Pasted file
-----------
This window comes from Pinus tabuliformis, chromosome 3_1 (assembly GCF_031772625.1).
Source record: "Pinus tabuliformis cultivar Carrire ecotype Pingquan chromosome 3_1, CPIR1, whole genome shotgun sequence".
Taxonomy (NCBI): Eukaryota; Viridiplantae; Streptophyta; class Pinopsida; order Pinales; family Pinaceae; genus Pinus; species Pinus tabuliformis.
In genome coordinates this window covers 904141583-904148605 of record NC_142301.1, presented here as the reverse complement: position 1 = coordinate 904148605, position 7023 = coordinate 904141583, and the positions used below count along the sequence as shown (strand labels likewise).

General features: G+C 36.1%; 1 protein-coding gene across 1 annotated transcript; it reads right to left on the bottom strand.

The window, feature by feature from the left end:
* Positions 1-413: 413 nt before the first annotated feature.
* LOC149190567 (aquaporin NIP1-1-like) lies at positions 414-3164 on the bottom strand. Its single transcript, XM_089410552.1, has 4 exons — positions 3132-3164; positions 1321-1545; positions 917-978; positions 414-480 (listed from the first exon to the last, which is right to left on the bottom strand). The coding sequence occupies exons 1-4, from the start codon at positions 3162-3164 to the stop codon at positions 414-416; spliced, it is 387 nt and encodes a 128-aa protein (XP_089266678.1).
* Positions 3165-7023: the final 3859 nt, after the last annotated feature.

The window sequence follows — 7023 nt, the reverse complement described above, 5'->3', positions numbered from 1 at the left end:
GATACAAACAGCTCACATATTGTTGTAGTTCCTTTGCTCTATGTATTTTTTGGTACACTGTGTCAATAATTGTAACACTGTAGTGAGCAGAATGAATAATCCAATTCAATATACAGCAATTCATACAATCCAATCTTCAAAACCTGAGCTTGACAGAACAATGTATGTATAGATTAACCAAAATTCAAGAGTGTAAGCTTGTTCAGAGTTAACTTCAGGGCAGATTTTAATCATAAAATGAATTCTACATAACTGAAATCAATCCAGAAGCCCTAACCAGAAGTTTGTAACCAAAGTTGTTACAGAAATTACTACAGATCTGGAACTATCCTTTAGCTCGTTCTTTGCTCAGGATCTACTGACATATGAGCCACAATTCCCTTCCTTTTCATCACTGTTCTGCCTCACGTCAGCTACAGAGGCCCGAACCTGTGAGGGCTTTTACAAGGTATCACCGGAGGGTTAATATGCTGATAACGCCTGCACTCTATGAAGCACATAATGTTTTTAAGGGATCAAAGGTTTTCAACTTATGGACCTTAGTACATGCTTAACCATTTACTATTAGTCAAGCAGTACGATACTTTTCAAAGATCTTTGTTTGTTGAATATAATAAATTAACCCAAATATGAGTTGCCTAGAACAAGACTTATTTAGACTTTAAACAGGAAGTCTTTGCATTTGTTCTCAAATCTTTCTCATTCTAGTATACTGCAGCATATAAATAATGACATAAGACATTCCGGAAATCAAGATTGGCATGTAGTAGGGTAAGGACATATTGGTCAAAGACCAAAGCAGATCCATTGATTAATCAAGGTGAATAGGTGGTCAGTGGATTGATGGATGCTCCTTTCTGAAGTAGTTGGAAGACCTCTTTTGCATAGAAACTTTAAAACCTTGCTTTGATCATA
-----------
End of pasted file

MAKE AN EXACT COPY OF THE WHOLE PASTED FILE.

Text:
This window comes from Pinus tabuliformis, chromosome 3_1 (assembly GCF_031772625.1).
Source record: "Pinus tabuliformis cultivar Carrire ecotype Pingquan chromosome 3_1, CPIR1, whole genome shotgun sequence".
Taxonomy (NCBI): Eukaryota; Viridiplantae; Streptophyta; class Pinopsida; order Pinales; family Pinaceae; genus Pinus; species Pinus tabuliformis.
In genome coordinates this window covers 904141583-904148605 of record NC_142301.1, presented here as the reverse complement: position 1 = coordinate 904148605, position 7023 = coordinate 904141583, and the positions used below count along the sequence as shown (strand labels likewise).

General features: G+C 36.1%; 1 protein-coding gene across 1 annotated transcript; it reads right to left on the bottom strand.

The window, feature by feature from the left end:
* Positions 1-413: 413 nt before the first annotated feature.
* LOC149190567 (aquaporin NIP1-1-like) lies at positions 414-3164 on the bottom strand. Its single transcript, XM_089410552.1, has 4 exons — positions 3132-3164; positions 1321-1545; positions 917-978; positions 414-480 (listed from the first exon to the last, which is right to left on the bottom strand). The coding sequence occupies exons 1-4, from the start codon at positions 3162-3164 to the stop codon at positions 414-416; spliced, it is 387 nt and encodes a 128-aa protein (XP_089266678.1).
* Positions 3165-7023: the final 3859 nt, after the last annotated feature.

The window sequence follows — 7023 nt, the reverse complement described above, 5'->3', positions numbered from 1 at the left end:
GATACAAACAGCTCACATATTGTTGTAGTTCCTTTGCTCTATGTATTTTTTGGTACACTGTGTCAATAATTGTAACACTGTAGTGAGCAGAATGAATAATCCAATTCAATATACAGCAATTCATACAATCCAATCTTCAAAACCTGAGCTTGACAGAACAATGTATGTATAGATTAACCAAAATTCAAGAGTGTAAGCTTGTTCAGAGTTAACTTCAGGGCAGATTTTAATCATAAAATGAATTCTACATAACTGAAATCAATCCAGAAGCCCTAACCAGAAGTTTGTAACCAAAGTTGTTACAGAAATTACTACAGATCTGGAACTATCCTTTAGCTCGTTCTTTGCTCAGGATCTACTGACATATGAGCCACAATTCCCTTCCTTTTCATCACTGTTCTGCCTCACGTCAGCTACAGAGGCCCGAACCTGTGAGGGCTTTTACAAGGTATCACCGGAGGGTTAATATGCTGATAACGCCTGCACTCTATGAAGCACATAATGTTTTTAAGGGATCAAAGGTTTTCAACTTATGGACCTTAGTACATGCTTAACCATTTACTATTAGTCAAGCAGTACGATACTTTTCAAAGATCTTTGTTTGTTGAATATAATAAATTAACCCAAATATGAGTTGCCTAGAACAAGACTTATTTAGACTTTAAACAGGAAGTCTTTGCATTTGTTCTCAAATCTTTCTCATTCTAGTATACTGCAGCATATAAATAATGACATAAGACATTCCGGAAATCAAGATTGGCATGTAGTAGGGTAAGGACATATTGGTCAAAGACCAAAGCAGATCCATTGATTAATCAAGGTGAATAGGTGGTCAGTGGATTGATGGATGCTCCTTTCTGAAGTAGTTGGAAGACCTCTTTTGCATAGAAACTTTAAAACCTTGCTTTGATCATA